- Written by Manny Blas, with help from Chris Mallion (SE-9)

Sources (in addition to those cited in the footnotes):

-CCC or Catechism of the Catholic Church, 1471-1479

-CFC or Catechism of Filipino Catholics, 1820 – 1821

[1] Peter C. Phan, Responses to 101 Questions o Death and Eternal Life (New Jersey: Paulist Press, 1997), 70.

[2] Joseph Ratzinger, Eschatology: Death and Eternal Life (Washington D.C.: The Catholic University of America Press, 1988), 230; as cited by Phan, 71.

Thursday, December 15, 2005

Why do we pray the rosary? Are we praying to Jesus or Mary? (Asked by Mark Lim, SE-2)

Let’s learn something first about the history of the rosary, and then I will answer your questions.


According to tradition, the devotion of the Rosary was spread by St. Dominic in the thirteenth century. In the Roman Catholic Church, the feast of the Blessed Virgin Mary of the Rosary is observed on October 7.

Historians have traced the origin of the Rosary back to the 9th century, and to a form of prayer that evolved in the early monasteries of the church. One of the most important forms of monastic prayer was the daily chanting of the 150 psalms of David. Lay people around the monastery would hear the psalms every day as they were sung or recited, and the beauty of this prayer intrigued them. They yearned to join in, but the psalms were too long to memorize, copies could not be found since printing was rare, and few knew how to read Latin anyway. The lay people were however, determined to adapt this prayer form for their own use.

Sometime around 800 AD, the people's desire to participate led to their reciting the “Our Father” in response to every psalm recited by the monks. As this form of devotion became popular, people began to carry leather pouches of 150 pebbles, in order that they might keep count of their daily prayers when they were not in hearing distance of the monastery. A thin rope with 150 knots became less of a burden and soon replaced the bag of stones.

When the missionary monks began to travel and evangelize Europe, this form of devotion was brought with them. In some areas, priests and lay people began to recite the Angelic Salutation, or “Hail Mary, full of grace…” in response to the psalms, instead of the “Our Father.”

During the 13th century, the recitation evolved into yet another form. Medieval theologians began to interpret the 150 psalms as hidden prophesies about the life, death, and resurrection of Jesus, and they composed a series of psalters, or praises, based on each interpretation. These thoughts took the form of narratives. The fifteen narratives were divided into five Joyful, five Sorrowful, and five Glorious mysteries in the lives of Jesus and Mary, and the Rosary itself became a string of 50 beads to be prayed.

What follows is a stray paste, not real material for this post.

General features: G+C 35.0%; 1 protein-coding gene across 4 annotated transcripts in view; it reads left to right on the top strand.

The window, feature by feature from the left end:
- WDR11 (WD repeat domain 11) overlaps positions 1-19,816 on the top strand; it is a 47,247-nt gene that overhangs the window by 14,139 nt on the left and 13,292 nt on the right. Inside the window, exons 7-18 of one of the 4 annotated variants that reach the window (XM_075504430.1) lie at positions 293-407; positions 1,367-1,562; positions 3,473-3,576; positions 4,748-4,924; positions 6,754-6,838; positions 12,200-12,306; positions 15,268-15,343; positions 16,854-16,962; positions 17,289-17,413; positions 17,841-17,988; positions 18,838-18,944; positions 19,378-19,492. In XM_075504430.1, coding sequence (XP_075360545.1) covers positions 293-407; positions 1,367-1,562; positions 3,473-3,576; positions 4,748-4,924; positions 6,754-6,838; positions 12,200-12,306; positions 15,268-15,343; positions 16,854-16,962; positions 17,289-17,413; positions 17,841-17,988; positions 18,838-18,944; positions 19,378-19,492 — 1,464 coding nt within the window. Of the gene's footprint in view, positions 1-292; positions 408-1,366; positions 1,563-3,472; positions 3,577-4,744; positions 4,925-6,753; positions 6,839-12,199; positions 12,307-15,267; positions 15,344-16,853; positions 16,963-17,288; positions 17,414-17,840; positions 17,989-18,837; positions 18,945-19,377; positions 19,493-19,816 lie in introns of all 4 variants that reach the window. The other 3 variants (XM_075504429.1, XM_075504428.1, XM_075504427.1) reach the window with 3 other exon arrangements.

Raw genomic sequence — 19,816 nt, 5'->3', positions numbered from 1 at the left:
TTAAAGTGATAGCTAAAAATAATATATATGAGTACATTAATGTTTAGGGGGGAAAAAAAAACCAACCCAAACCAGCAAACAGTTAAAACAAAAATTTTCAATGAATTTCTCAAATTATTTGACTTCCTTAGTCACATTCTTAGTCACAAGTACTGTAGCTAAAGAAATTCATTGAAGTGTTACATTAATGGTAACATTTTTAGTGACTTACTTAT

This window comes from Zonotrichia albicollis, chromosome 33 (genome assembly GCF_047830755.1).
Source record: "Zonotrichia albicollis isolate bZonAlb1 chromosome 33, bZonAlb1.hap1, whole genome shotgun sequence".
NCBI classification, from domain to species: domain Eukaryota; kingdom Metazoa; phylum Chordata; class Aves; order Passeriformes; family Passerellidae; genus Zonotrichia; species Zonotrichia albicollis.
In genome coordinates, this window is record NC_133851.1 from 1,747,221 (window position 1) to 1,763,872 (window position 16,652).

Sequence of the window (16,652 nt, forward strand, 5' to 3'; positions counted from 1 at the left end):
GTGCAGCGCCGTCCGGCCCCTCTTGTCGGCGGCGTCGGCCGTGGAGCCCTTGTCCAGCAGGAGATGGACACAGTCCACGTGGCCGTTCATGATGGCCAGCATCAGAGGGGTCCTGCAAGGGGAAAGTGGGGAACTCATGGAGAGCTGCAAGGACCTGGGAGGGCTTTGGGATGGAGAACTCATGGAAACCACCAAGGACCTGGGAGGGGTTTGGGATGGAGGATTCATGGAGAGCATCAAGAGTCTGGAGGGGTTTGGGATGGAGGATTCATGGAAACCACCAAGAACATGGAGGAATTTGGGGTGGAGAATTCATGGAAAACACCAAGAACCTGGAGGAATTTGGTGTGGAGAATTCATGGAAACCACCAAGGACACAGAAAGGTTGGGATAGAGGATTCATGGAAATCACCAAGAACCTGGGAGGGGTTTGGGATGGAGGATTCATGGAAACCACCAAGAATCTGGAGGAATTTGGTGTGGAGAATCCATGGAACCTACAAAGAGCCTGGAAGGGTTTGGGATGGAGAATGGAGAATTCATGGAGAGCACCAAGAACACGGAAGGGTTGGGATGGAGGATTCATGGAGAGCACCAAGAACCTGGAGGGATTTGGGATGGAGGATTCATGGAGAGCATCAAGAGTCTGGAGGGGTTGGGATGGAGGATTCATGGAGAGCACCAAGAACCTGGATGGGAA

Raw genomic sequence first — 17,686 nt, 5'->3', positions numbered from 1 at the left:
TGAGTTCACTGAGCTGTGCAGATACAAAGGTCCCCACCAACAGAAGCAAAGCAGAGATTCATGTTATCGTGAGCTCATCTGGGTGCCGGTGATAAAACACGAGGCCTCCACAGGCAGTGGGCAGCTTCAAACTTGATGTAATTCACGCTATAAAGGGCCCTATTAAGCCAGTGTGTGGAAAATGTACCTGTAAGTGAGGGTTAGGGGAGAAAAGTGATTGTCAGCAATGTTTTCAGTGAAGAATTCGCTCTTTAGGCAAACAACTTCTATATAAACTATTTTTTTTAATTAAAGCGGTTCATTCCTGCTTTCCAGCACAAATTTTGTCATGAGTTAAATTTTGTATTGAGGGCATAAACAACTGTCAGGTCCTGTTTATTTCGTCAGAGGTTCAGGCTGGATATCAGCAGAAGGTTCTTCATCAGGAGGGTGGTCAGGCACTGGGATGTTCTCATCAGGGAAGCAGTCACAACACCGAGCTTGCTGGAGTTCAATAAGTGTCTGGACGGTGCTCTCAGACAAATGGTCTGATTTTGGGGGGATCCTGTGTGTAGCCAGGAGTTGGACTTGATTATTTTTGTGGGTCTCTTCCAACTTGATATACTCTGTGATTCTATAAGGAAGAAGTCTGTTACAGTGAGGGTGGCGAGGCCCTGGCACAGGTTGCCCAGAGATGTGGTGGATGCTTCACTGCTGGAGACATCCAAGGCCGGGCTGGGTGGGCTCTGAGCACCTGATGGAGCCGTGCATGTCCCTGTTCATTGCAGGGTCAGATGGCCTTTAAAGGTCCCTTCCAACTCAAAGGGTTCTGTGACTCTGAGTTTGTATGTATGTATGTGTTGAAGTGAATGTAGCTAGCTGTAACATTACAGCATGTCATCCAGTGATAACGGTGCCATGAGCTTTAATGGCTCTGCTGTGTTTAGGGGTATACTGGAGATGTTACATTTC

In order to fit the existing prayer string, the psalters were divided into three "rosariums" or bouquets of 50 each. This was the form that St. Dominic promoted.

Now, let’s answer your questions.

The rosary began as the layperson’s attempt to pray regularly to God. People wanted to pray and when they could not pray the “official prayers” of the monks, then this yearning eventually led to the rosary as a prayer. Eventually, the lives of Jesus and Mary were incorporated to the rosary.

There are several approaches that you can use when praying the rosary:

- One approach is to focus on the fact that you are praying, and prayer is essentially being aware of God’s presence in our midst. The Rosary helps you to focus your mind in God’s loving presence for you. In this approach, the constant repetition of the “Hail Mary and Holy Mary” helps prevent your mind from being diverted into thoughts other than God’s presence.

- Another approach is focus on the mysteries of the lives of Jesus and Mary which corresponds to the Mystery of the Rosary that you are praying. So, if you are in decade of the mystery of the “birth of our Lord,” focus on the scene to keep your mind from being distracted, as well as help edify your thoughts on God’s love for us in becoming one of us.

- The third approach, which I often use, is to have a special prayer intention for each decade which you can declare to those praying with you, and then focus on praying to God for that intention. For example, you may declare that the first Joyful Mystery is for the intention of your “movie premier fundraising activity,” and then pray for that as you recite the decade.

Finally, do we pray to Jesus or Mary?

Well, “technically,” all prayers are to God, but we keep in mind that Mary and the saints (as well as our apostolate brothers and sisters, family, and friends) are one with us in praying because we are all part of God’s family. This is referred to as the communion of saints and is discussed in another AskTM question. Click here if you want to read more about that.

Catholic Encyclopedia, Our Sunday Visitor, 1994

Wednesday, December 07, 2005

Was Jesus actually born on December 25? (Asked by Edward Santillan, SE-7)

Christmas is based on the story of Jesus’ birth as described in the Gospel according to Matthew (1:18-2:12) and the Gospel according to Luke (1:26-56). Roman Catholics first celebrated Christmas, then known as the Feast of the Nativity, as early as 336 ad.

The word Christmas entered the English language sometime around 1050 as the Old English phrase Christes maesse, meaning “festival of Christ.” Scholars believe the frequently used shortened form of Christmas—Xmas—may have come into use in the 13th century. The X stands for the Greek letter chi, an abbreviation of Khristos (Christ), and also represents the cross on which Jesus was crucified.


Historians are unsure exactly when Christians first began celebrating the Nativity of Christ. However, most scholars believe that Christmas originated in the 4th century as a Christian substitute for pagan celebrations of the winter solstice.